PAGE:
5 Delivery Room Rules That Should Be Broken

Sasha Brown-Worsham

Cell phones
I am a rule-breaker by nature and there was no time I wanted to break more rules than when I was in labor.

Obviously, hospitals vary and some are more lax than others, but in my years as a mom and in talking to a variety of other moms, I have come across some odd "rules" (some official and some non-official) that are just begging to be stomped.

These include:

No cell phones

This one is just crazy talk. How else is one supposed to spread the joyous news? I was texting while I was in labor the first time and my husband answered a call just as I reached 10 centimeters. We are particularly wired people, but really, how could we avoid it? One company has even recently started a phone "chat room" where a mom can text one message -- "it's a girl!" -- and reach a variety of her friends who can then all text/chat together. See? Phones are good!

No eating/drinking

I cannot imagine going 15 hours, doing some of the hardest working of my life, without food. No way. This was never a rule my midwife paid attention to and I ate and drank plenty during my births and I was fine. Of course, you may not have an appetite, but it should be your choice to abstain, not your doctor's.

No moving

This one is dependent on the kind of labor you have. But many recent studies have shown that the traditional "pushing" position (on the back, feet in stirrups) is actually not as conducive to healthy labor as other positions like squatting or even on the hands and knees. Obviously, if you are hooked up to a IV, moving is difficult, but you can also ask if you can walk around. Movement does help with the discomfort even though it feels like you might not want to.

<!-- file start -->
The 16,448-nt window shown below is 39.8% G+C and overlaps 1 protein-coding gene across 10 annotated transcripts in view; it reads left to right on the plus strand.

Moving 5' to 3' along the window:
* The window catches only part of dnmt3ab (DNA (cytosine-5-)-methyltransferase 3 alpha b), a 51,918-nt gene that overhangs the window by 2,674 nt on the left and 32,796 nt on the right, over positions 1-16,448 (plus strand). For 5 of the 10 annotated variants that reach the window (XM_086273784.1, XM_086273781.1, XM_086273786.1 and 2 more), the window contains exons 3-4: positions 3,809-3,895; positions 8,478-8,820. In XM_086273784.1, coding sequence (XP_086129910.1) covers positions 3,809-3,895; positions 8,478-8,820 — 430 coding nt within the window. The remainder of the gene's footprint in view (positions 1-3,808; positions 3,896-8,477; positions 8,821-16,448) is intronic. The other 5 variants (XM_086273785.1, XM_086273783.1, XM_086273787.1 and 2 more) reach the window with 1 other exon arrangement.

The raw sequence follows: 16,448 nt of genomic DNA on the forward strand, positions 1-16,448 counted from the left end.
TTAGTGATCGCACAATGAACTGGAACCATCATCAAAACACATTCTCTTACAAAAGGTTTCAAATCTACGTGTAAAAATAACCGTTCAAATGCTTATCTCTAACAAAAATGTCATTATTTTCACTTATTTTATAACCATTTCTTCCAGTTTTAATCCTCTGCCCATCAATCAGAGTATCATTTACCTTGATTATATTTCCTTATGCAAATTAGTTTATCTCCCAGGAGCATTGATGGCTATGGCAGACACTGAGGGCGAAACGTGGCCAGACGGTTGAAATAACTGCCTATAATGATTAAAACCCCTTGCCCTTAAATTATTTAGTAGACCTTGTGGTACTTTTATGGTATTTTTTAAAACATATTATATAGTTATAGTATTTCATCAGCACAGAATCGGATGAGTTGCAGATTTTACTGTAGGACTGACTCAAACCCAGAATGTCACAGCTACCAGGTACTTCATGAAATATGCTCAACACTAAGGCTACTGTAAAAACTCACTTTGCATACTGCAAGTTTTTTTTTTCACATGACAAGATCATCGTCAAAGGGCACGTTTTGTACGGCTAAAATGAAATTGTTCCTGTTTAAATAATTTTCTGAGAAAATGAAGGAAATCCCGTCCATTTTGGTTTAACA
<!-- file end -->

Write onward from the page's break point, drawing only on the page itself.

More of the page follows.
No sex

You may not want full-blown intercourse (after all, that was what got you here), but kissing, rubbing, massage, and general intimacy can really help ease the stress and pain of a long labor. I have heard of women doing nipple stimulation with their partners to get contractions moving and that helped them avoid Pitocin and other more artificial measures. So lean into your partner and don't be afraid to ask to be alone. It is a very intimate time. Of course, you may not feel like it. In which case, don't do it.

No cameras

This one has come up before. Either way, you will want the camera there. You may not want to use it, but you may. And if you do, just make sure it's packed. No matter what the hospital says.

Did you break any rules in labor?


Image via compujeramey/Flickr

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